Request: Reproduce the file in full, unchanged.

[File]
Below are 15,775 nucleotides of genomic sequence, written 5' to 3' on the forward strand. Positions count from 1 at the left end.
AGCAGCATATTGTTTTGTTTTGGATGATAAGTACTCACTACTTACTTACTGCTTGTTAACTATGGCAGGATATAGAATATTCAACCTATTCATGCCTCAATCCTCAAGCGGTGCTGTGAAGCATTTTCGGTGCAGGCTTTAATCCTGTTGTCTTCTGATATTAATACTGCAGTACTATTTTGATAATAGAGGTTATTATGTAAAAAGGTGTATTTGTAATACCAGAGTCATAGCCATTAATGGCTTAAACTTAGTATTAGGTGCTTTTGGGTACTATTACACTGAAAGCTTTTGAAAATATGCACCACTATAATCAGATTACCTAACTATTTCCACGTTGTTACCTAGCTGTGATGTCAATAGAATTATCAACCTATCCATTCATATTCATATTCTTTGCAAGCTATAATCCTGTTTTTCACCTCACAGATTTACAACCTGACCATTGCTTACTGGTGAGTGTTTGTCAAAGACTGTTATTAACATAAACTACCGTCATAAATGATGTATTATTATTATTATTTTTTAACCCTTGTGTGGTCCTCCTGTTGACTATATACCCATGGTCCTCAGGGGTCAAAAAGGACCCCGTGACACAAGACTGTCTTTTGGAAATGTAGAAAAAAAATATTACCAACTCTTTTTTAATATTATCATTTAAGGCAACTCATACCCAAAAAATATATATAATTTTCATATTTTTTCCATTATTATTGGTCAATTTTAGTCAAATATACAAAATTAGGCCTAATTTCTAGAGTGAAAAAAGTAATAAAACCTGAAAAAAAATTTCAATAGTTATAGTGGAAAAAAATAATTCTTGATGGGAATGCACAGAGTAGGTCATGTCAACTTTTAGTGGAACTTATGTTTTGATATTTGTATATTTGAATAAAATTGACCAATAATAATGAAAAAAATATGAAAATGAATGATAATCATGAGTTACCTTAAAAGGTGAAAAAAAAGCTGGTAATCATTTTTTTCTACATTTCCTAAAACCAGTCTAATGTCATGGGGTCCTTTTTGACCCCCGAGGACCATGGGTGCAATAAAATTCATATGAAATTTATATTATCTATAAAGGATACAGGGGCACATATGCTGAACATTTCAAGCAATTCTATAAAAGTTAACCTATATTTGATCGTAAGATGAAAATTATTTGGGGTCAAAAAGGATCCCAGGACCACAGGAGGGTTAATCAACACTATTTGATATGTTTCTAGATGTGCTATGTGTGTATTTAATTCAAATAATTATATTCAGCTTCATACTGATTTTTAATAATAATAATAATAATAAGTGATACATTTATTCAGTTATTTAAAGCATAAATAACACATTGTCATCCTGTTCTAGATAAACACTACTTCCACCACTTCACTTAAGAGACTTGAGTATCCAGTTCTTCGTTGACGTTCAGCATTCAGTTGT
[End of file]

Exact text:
Below are 15,775 nucleotides of genomic sequence, written 5' to 3' on the forward strand. Positions count from 1 at the left end.
AGCAGCATATTGTTTTGTTTTGGATGATAAGTACTCACTACTTACTTACTGCTTGTTAACTATGGCAGGATATAGAATATTCAACCTATTCATGCCTCAATCCTCAAGCGGTGCTGTGAAGCATTTTCGGTGCAGGCTTTAATCCTGTTGTCTTCTGATATTAATACTGCAGTACTATTTTGATAATAGAGGTTATTATGTAAAAAGGTGTATTTGTAATACCAGAGTCATAGCCATTAATGGCTTAAACTTAGTATTAGGTGCTTTTGGGTACTATTACACTGAAAGCTTTTGAAAATATGCACCACTATAATCAGATTACCTAACTATTTCCACGTTGTTACCTAGCTGTGATGTCAATAGAATTATCAACCTATCCATTCATATTCATATTCTTTGCAAGCTATAATCCTGTTTTTCACCTCACAGATTTACAACCTGACCATTGCTTACTGGTGAGTGTTTGTCAAAGACTGTTATTAACATAAACTACCGTCATAAATGATGTATTATTATTATTATTTTTTAACCCTTGTGTGGTCCTCCTGTTGACTATATACCCATGGTCCTCAGGGGTCAAAAAGGACCCCGTGACACAAGACTGTCTTTTGGAAATGTAGAAAAAAAATATTACCAACTCTTTTTTAATATTATCATTTAAGGCAACTCATACCCAAAAAATATATATAATTTTCATATTTTTTCCATTATTATTGGTCAATTTTAGTCAAATATACAAAATTAGGCCTAATTTCTAGAGTGAAAAAAGTAATAAAACCTGAAAAAAAATTTCAATAGTTATAGTGGAAAAAAATAATTCTTGATGGGAATGCACAGAGTAGGTCATGTCAACTTTTAGTGGAACTTATGTTTTGATATTTGTATATTTGAATAAAATTGACCAATAATAATGAAAAAAATATGAAAATGAATGATAATCATGAGTTACCTTAAAAGGTGAAAAAAAAGCTGGTAATCATTTTTTTCTACATTTCCTAAAACCAGTCTAATGTCATGGGGTCCTTTTTGACCCCCGAGGACCATGGGTGCAATAAAATTCATATGAAATTTATATTATCTATAAAGGATACAGGGGCACATATGCTGAACATTTCAAGCAATTCTATAAAAGTTAACCTATATTTGATCGTAAGATGAAAATTATTTGGGGTCAAAAAGGATCCCAGGACCACAGGAGGGTTAATCAACACTATTTGATATGTTTCTAGATGTGCTATGTGTGTATTTAATTCAAATAATTATATTCAGCTTCATACTGATTTTTAATAATAATAATAATAATAAGTGATACATTTATTCAGTTATTTAAAGCATAAATAACACATTGTCATCCTGTTCTAGATAAACACTACTTCCACCACTTCACTTAAGAGACTTGAGTATCCAGTTCTTCGTTGACGTTCAGCATTCAGTTGT